The AAP is providing guidance on alternatives to amoxicillin oral powder for suspension during a shortage that could last several months.
Several manufacturers are reporting limited supplies of the antibiotic, with some citing increased demand, according to information compiled by the Food and Drug Administration (FDA).
To prevent resistance, clinicians should be sure their patient needs antibiotics before prescribing them. Most infections in children are caused by viruses not bacteria.
If antibiotics are indicated, the AAP Committee on Infectious Diseases recommends pediatricians who can’t find amoxicillin oral powder for suspension first turn to other formulations of amoxicillin such as tablets, capsules or chew tabs. Try to round doses to within 10% of 125 milligrams (mg), 250 mg, 500 mg, 750 mg, 875 mg or 1,000 mg.
Tablets can be split/crushed, and capsules can be opened. Both can be mixed with any liquid or semisolid like applesauce and given orally or by tube. Chew tabs also can be split.
When amoxicillin can’t be used, the following alternatives can be considered.
- Acute otitis media can be treated with amoxicillin/clavulanate or intramuscular ceftriaxone.
- Community-acquired pneumonia or sinusitis can be treated with amoxicillin/clavulanate.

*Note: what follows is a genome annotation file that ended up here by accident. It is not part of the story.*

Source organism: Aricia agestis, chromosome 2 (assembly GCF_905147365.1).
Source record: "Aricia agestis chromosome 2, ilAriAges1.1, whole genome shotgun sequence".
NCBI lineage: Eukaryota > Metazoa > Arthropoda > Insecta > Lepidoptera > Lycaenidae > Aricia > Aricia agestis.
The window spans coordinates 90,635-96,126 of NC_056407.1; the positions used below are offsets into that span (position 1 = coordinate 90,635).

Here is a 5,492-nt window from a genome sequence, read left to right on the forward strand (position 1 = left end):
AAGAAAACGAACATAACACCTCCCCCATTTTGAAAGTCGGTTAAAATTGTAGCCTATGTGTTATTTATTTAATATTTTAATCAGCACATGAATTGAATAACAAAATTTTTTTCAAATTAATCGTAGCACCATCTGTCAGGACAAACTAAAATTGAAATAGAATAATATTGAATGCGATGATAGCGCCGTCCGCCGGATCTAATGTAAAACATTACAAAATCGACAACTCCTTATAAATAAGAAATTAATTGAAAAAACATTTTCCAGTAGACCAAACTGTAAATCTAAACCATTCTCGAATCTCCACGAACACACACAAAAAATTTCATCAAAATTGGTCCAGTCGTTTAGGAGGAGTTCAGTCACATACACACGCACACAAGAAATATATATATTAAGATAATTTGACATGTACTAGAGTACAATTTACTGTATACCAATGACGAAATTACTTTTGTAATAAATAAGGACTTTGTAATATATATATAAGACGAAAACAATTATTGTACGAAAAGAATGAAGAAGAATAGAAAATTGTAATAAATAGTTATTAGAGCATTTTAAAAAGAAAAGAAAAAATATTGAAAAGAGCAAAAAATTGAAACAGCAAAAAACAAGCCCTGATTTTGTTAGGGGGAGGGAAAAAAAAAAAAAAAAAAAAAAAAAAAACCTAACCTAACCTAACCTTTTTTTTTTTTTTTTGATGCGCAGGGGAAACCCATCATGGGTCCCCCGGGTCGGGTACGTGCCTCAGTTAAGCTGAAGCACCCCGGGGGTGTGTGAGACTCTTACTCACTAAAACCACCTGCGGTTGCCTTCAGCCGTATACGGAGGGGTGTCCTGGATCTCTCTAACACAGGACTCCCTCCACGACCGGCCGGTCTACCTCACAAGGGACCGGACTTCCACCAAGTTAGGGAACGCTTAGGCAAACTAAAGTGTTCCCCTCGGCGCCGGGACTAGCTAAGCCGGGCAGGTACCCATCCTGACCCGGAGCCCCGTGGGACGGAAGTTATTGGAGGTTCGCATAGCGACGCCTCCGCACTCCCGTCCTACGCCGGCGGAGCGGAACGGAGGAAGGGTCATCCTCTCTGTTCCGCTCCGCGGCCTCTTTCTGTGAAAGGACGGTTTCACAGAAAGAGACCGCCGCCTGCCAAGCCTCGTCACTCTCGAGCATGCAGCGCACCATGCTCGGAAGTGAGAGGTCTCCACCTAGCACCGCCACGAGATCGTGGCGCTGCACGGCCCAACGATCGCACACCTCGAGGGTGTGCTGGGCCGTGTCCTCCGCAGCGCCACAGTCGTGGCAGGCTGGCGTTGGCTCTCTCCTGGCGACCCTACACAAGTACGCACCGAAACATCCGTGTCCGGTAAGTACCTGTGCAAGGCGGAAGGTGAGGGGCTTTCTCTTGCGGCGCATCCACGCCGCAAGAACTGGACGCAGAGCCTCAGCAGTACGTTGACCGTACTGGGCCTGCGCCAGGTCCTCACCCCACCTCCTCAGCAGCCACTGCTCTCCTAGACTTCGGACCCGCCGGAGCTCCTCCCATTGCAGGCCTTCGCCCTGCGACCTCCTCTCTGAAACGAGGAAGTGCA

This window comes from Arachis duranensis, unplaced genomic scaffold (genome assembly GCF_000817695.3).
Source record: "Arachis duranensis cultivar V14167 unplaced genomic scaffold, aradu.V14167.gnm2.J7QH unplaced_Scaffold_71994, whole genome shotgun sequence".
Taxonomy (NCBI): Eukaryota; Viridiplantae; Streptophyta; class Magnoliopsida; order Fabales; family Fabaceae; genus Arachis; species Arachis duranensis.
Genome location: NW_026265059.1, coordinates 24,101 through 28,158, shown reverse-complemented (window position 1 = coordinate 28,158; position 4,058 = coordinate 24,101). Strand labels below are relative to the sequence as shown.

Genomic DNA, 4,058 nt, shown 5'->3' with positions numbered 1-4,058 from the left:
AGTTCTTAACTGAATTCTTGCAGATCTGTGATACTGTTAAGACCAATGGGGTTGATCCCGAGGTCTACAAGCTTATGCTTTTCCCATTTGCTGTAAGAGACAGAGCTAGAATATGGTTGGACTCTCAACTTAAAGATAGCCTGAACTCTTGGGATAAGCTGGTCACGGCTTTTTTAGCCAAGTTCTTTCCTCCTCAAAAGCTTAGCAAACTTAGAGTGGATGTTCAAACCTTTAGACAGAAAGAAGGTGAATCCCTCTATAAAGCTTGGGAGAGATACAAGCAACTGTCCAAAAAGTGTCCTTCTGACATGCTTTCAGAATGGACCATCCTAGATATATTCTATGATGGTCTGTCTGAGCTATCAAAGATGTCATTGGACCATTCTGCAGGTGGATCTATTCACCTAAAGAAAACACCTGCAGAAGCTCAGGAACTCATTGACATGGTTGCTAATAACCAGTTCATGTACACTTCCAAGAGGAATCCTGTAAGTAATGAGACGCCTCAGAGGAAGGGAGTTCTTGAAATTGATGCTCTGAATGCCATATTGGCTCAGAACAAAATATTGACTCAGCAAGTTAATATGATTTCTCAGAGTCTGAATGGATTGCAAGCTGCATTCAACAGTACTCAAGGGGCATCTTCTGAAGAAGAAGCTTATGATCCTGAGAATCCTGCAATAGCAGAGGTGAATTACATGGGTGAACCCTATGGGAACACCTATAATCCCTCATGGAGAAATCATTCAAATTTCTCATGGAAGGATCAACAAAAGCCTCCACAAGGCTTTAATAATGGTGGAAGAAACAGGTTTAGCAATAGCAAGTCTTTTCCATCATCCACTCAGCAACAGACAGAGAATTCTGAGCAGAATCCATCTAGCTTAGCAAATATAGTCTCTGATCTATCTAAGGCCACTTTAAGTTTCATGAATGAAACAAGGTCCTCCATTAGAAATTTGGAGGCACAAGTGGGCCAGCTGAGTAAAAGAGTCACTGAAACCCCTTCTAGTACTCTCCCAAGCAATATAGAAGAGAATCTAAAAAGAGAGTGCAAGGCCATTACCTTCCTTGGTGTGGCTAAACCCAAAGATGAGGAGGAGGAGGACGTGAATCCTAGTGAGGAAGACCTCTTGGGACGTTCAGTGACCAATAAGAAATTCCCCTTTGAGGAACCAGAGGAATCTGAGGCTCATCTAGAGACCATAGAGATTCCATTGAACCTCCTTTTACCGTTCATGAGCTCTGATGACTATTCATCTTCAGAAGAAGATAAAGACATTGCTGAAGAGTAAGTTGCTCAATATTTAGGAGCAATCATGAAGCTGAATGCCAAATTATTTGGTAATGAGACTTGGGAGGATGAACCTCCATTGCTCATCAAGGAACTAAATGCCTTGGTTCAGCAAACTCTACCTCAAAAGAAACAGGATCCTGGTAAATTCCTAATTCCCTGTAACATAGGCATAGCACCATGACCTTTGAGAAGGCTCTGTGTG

- Group A streptococcus pharyngitis can be treated with penicillin VK, intramuscular penicillin G benzathine x 1 or cephalexin.
- For asplenia prophylaxis, penicillin VK can be used.
A table in the AAP Red Book Online has more information on dosing, duration and other strategies like watchful waiting for some children. The Red Book also has additional alternatives for antibiotic allergies.
- Information on amoxicillin alternatives from the AAP Red Book Online
- Information on the amoxicillin shortage from the FDA
- AAP policy Antibiotic Stewardship in Pediatrics
- Information on amoxicillin from Pediatric Care Online
- Pediatric Antibiotic Stewardship Program Toolkit
- Information from the Centers for Disease Control and Prevention on antimicrobial resistance
- Information for parents from HealthyChildren.org on the amoxicillin shortage